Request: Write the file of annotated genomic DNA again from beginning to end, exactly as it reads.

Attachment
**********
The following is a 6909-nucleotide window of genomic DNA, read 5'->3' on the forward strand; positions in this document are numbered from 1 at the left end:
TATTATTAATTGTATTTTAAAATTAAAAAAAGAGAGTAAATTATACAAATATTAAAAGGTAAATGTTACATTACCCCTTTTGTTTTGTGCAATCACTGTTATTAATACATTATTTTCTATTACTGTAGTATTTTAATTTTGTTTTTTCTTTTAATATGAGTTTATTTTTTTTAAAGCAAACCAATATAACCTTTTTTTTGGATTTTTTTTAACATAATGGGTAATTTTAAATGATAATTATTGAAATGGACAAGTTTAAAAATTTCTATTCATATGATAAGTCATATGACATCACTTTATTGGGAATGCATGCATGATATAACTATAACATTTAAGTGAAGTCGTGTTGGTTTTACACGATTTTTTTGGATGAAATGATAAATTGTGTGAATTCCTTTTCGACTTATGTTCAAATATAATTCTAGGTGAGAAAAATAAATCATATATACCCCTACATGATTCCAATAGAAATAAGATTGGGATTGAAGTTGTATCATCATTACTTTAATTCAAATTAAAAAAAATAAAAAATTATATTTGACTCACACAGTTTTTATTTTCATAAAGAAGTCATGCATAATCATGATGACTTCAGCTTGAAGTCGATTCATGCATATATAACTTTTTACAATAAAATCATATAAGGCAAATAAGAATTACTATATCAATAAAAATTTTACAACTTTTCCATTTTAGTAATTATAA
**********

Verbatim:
The following is a 6909-nucleotide window of genomic DNA, read 5'->3' on the forward strand; positions in this document are numbered from 1 at the left end:
TATTATTAATTGTATTTTAAAATTAAAAAAAGAGAGTAAATTATACAAATATTAAAAGGTAAATGTTACATTACCCCTTTTGTTTTGTGCAATCACTGTTATTAATACATTATTTTCTATTACTGTAGTATTTTAATTTTGTTTTTTCTTTTAATATGAGTTTATTTTTTTTAAAGCAAACCAATATAACCTTTTTTTTGGATTTTTTTTAACATAATGGGTAATTTTAAATGATAATTATTGAAATGGACAAGTTTAAAAATTTCTATTCATATGATAAGTCATATGACATCACTTTATTGGGAATGCATGCATGATATAACTATAACATTTAAGTGAAGTCGTGTTGGTTTTACACGATTTTTTTGGATGAAATGATAAATTGTGTGAATTCCTTTTCGACTTATGTTCAAATATAATTCTAGGTGAGAAAAATAAATCATATATACCCCTACATGATTCCAATAGAAATAAGATTGGGATTGAAGTTGTATCATCATTACTTTAATTCAAATTAAAAAAAATAAAAAATTATATTTGACTCACACAGTTTTTATTTTCATAAAGAAGTCATGCATAATCATGATGACTTCAGCTTGAAGTCGATTCATGCATATATAACTTTTTACAATAAAATCATATAAGGCAAATAAGAATTACTATATCAATAAAAATTTTACAACTTTTCCATTTTAGTAATTATAA